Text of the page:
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IB vs. AP: Discover the Differences

Alexandra Pannoni, Josh Moody

Conscientious high school students have a lot to consider: grade-point average, extracurricular activities and the rigor of classes. Many students have turned to Advanced Placement courses to challenge themselves with the most rigorous classes. A somewhat lesser-known option is the International Baccalaureate program, which also offers students a challenging curriculum.

Students should know several things when weighing IB vs. AP courses as they prepare for college studies.

The IB program is still relatively small compared with the AP program in the U.S. Fewer than 950 U.S. schools offer the IB diploma, according to the program's organizers. By comparison, more than 20,000 high schools offered AP courses during the 2017-2018 school year, according to the College Board, which administers the AP program.

"We see strengths in both programs," says Darren Bessett, honors program director at Fairview High School in Boulder, Colorado, which offers IB and AP classes. According to the school's website, many students combine IB and AP, taking exams for both.

[Read: How to Determine the Right Number of AP Classes to Take.]

College admissions counselors also see value in both programs. Grades in college prep courses such as AP and IB were listed as being of "considerable importance" by 73.2% of respondents in the 2019 State of College Admission report compiled by the National Association for College Admission Counseling. Only 5.5% of respondents felt the same way about subject test scores in AP and IB programs.

How the IB and AP Programs Differ

While colleges seem to equally value AP and IB programs, students should be aware of some structural differences.

While AP is limited to high school courses, the IB program also offers elementary, middle school and career programs. The IB Diploma Program is for high school students, specifically those ages 16-19, while AP classes are offered from grades nine through 12.

Students can choose to take individual IB courses, similar to AP, or pursue an IB Diploma recognized by colleges around the world.

Both IB and AP courses are offered overseas, but IB is primarily an international program. According to the IB website, nearly 5,200 schools in 157 countries offer the program.

Students take a standard set of courses and exams in the rigorous two-year IB Diploma program, which they complete during their junior and senior years. Other requirements include community service and a research paper, Bessett says.

"What's nice about IB and the diploma, particularly, is you're saying, 'Hey, I'm willing to challenge myself in areas of strength, but I'm also willing to challenge myself in areas where I'm not as strong as well,'" he says.

If students do not want to commit to the diploma program, they can choose individual IB courses they'd like to take, just as with AP classes, Bessett says.

Aside from the structural differences, educators say there are philosophical contrasts as well, with IB classes taking a more international focus than AP courses.

"In an AP class, you may look very deeply at an issue and look at it from multiple perspectives," says Matthew Nelson, director of advanced academics for Metro Nashville Public Schools in Tennessee. "In IB, it would probably be more, still looking at an issue, but you may be looking at an issue over time and how it has impacted other parts of the world and how there is that connectivity to it all."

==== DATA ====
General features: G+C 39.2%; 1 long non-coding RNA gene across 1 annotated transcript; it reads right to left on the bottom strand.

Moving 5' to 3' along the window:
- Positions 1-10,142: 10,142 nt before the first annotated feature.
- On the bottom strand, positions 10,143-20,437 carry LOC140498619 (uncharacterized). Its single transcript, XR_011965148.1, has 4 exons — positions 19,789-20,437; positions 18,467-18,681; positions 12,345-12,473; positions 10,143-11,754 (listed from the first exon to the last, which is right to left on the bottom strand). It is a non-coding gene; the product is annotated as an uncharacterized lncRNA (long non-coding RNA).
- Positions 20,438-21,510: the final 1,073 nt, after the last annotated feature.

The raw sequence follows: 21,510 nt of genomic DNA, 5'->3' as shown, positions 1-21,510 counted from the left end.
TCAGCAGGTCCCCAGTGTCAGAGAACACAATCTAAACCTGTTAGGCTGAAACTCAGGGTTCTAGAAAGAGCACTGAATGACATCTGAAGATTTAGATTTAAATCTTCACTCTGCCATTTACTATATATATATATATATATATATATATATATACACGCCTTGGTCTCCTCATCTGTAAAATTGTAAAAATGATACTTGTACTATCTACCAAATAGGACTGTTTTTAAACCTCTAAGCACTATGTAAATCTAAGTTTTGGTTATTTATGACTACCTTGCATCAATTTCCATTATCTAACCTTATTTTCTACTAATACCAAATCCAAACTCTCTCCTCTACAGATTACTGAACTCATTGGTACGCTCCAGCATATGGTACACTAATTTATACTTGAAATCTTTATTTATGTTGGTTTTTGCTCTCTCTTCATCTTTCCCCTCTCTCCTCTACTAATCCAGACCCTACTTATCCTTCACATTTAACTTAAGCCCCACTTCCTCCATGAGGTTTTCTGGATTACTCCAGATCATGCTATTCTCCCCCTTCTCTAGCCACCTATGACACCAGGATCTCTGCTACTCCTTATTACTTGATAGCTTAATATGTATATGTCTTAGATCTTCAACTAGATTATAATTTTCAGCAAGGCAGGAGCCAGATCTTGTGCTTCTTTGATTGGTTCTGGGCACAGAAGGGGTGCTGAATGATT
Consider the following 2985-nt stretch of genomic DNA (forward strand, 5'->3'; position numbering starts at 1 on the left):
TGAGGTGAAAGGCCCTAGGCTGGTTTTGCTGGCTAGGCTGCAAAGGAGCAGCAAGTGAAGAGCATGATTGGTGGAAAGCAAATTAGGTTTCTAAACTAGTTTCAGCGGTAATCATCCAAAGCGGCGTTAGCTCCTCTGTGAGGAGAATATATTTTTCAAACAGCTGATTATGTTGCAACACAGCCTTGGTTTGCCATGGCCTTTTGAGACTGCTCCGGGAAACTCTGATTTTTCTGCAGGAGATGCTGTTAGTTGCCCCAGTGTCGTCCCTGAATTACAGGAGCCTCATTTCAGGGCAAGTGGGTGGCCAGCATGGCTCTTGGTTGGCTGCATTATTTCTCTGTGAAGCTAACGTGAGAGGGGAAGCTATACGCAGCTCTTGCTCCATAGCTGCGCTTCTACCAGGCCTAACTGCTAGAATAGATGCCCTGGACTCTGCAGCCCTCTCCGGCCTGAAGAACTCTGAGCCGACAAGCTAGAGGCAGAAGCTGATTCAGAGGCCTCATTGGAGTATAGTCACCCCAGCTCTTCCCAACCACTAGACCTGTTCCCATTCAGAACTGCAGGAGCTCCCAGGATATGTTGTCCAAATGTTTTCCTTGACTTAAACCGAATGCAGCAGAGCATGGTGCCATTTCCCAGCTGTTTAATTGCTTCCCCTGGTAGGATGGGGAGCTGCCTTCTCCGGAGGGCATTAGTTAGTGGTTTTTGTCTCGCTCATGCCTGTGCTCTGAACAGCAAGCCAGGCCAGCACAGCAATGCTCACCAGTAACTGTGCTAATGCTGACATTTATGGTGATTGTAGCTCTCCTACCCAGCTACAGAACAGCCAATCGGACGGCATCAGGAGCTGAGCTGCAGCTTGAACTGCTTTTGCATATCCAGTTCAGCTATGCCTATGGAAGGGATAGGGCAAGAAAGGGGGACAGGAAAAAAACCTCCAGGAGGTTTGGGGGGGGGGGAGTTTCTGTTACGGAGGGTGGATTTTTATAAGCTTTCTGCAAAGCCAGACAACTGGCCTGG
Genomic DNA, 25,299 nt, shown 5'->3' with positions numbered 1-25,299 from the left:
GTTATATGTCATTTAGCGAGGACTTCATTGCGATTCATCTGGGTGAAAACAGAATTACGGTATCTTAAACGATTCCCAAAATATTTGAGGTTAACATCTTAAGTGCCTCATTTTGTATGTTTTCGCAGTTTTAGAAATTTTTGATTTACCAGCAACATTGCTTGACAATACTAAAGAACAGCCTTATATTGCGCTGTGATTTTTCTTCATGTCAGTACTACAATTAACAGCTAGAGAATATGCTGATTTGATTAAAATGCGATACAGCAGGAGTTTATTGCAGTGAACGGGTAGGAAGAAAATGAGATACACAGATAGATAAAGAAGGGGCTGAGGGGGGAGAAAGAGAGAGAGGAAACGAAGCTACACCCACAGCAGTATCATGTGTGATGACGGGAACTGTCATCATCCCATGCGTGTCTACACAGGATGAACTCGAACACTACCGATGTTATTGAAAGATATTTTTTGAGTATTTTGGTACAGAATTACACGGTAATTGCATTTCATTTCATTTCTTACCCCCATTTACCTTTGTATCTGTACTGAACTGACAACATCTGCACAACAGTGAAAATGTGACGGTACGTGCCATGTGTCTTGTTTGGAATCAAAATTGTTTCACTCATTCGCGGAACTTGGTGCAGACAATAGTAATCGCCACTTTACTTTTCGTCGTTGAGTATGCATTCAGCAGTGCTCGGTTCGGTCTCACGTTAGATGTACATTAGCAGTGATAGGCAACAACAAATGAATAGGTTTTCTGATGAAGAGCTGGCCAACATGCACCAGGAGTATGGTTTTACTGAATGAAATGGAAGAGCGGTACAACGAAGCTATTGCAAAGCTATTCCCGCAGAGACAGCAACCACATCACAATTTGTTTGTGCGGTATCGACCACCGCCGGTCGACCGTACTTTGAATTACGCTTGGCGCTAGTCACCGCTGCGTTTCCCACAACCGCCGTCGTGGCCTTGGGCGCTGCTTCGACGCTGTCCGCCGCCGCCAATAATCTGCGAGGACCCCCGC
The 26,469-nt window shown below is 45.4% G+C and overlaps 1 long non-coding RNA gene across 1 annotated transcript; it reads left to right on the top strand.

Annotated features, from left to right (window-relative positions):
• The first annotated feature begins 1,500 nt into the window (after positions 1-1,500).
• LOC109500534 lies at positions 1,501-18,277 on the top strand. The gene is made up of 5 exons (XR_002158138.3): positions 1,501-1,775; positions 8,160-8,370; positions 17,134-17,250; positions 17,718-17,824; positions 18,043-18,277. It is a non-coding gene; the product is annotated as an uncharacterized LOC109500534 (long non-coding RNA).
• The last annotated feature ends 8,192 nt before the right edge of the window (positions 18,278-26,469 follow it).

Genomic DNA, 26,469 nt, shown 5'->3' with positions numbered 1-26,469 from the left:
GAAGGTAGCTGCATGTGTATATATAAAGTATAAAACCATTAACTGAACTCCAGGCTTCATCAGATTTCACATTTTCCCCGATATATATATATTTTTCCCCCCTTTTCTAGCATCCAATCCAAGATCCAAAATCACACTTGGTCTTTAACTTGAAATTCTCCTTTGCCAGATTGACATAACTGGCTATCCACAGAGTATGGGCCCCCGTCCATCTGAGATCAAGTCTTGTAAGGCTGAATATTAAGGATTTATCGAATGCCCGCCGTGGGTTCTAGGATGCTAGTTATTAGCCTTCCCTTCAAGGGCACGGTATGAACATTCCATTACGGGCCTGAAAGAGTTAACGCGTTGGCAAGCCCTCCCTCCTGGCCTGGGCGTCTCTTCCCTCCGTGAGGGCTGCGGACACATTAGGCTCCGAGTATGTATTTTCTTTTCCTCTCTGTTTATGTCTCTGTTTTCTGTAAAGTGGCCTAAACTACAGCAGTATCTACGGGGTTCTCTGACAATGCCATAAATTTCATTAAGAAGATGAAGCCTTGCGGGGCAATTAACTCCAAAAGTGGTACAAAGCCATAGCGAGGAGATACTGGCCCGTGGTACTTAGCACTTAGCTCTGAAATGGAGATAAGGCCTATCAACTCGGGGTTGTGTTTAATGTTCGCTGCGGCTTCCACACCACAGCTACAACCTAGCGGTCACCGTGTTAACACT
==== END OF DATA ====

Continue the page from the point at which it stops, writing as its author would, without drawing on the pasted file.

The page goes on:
[Read: 4 Tips for Selecting Rigorous Courses Without AP, IB.]

Bessett says that's changed in recent years with the two curricula becoming more like one another.

"IB traditionally has been very narrowly focused in terms of time periods covered, focusing more on historical skills," he wrote in an email. "AP aims to cover breadth of knowledge with a wide survey of time covered. What has changed in the last several years? IB has moved away a bit from their narrow focus, and now has breadth of content options within the program. AP has introduced elements to the history curricula that aim to capture historical skills (e.g. historiography) like what the IB has done in the past."

Likewise, he notes that a new IB literature program feels similar to an AP language and composition course.

IB and AP Classes Can Lead to College Credit

A student must be enrolled in an IB class to take an IB exam, Bessett says. However, students can take an AP exam without taking the corresponding AP course.

Both IB and AP classes culminate in an exam, and students may be able to earn college credit depending on their scores.

"If you are successful on the assessment, then it is invaluable in terms of how much money you save on college credit," Nelson says.

[Read: Weigh High School Options for Earning College Credit.]

Both educators agree that they think college admissions officers look favorably on students who take AP or IB classes.

"It's always, where are you at as a student? What's your goal? What is your strength? What can we try to achieve by you taking this particular class?" says Bessett about deciding on AP or IB classes.

Bessett says he doesn't advise students to take one course over the other -- a student's choice depends on his or her academic goals. In some cases, a student may take an AP English class instead of the IB English class because of the type of literature the class is reading, he says.

Most students Bessett advises take a combination of both, he says. Fairview, he notes, has crafted course offerings to blend AP and IB together into a rich curriculum.

"It would be great if more schools could do that," he says.

See the complete rankings of the Best High Schools.



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